As I have stated in the past, home values here in Reading and Berks are more a product of policy and law than statistics. Until we get a grip on out of control property taxes, all other sales metrics remain a distant second. High property taxes are hurting the new home market which aids in keeping home inventory absurdly low. Improving what is fast becoming an aging population of homes can be a problem if they are reassessed due to existing tax policies. Owning a home above $400,000 often comes with property taxes that have an aggressive negative impact on the homes true value. Without upside leadership from the new house and upscale market, our area may continue to be value capped.
We are about to finish a year which saw low home inventory, good sale to listing ratios, rising but handleable interest rates, and a rising national economy and yet our median home prices barely moved. How many years will these good housing statistics prevail? What will happen if interest rates start to rise, the national housing market cools, and the economy waivers?
I believe the Reading and Berks County real estate market is likely to be a carbon copy of 2017 and 2018. The low inventory will likely continue and our strongest sales months will be June through August. Watch out if interest rates start to move faster than expected, the national housing market cools too quickly and the media jumps on a “Sky is Falling” mantra. These events would likely lead to increased inventory due to lack of buying and then all bets are off.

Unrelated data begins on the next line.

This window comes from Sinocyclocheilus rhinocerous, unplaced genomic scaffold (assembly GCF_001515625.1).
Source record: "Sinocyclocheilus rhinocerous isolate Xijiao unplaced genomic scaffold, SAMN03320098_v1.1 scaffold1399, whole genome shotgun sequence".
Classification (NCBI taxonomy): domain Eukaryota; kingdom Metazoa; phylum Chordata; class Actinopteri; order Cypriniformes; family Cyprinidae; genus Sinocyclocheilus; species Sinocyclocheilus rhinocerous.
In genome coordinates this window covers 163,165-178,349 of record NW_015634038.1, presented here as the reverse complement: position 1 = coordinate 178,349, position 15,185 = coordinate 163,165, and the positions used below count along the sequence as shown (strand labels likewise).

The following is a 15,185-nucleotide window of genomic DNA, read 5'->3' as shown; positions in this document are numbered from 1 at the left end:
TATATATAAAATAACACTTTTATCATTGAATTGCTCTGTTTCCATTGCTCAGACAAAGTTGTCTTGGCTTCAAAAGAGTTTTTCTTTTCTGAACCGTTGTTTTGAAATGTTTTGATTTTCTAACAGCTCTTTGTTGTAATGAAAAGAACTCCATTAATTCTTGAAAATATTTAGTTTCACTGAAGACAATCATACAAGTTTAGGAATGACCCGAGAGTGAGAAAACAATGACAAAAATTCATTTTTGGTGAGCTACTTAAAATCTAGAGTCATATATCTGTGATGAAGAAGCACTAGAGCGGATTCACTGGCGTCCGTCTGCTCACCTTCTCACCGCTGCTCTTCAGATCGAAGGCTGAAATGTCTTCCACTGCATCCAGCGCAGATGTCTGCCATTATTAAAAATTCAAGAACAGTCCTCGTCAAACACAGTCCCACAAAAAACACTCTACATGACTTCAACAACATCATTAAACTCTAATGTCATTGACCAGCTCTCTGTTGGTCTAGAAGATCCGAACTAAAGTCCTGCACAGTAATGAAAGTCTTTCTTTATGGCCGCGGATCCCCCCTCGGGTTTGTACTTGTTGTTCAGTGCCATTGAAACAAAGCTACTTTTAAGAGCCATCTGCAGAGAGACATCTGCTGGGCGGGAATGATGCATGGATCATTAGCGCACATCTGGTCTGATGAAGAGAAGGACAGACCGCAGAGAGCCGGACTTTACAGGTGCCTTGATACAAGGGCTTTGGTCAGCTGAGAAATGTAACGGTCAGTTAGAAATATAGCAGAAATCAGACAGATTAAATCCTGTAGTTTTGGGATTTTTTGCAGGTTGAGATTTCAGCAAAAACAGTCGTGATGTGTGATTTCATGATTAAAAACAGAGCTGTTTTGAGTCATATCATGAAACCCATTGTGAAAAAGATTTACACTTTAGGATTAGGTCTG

Listen to me on WEEU in January for much more on this subject, and remember. Knowledge is Power!
Happy New Year!
Jeffrey C. Hogue
Homesellaphobia is my self-proclaimed way of labeling the fears some homeowners’ experience when it’s time to list their home. Following is a list of those fears and ways to combat them.
Over the many years, I have served home buyers and sellers here in Reading and Berks County, I have observed various emotions. Needless to say, there is a lot of emotion in the buying and selling of homes. The one emotion I am contracted to diffuse is fear.
Most of us have heard the term “Cold Feet” and know it relates to a buyer changing their mind about a purchase. The closest phrase we have for a seller who changes their mind is “Seller’s Remorse.” In either case, the emotion that best describes the conditions is fear which causes indecision.
Causes of Homesellaphobia
The first and most obvious concern is value, “What’s my Home Worth?” Some national housing statistics say that In 2018, 62% of all listings undersold and predicted that number to climb to 75% in 2019.
Condition and Cleanliness
Many sellers express concerns about the general condition and cleanliness of their home. They think that buyers and agents coming to see the house will think less of them and the home if it is not in tip-top condition.
Real Qualified Buyers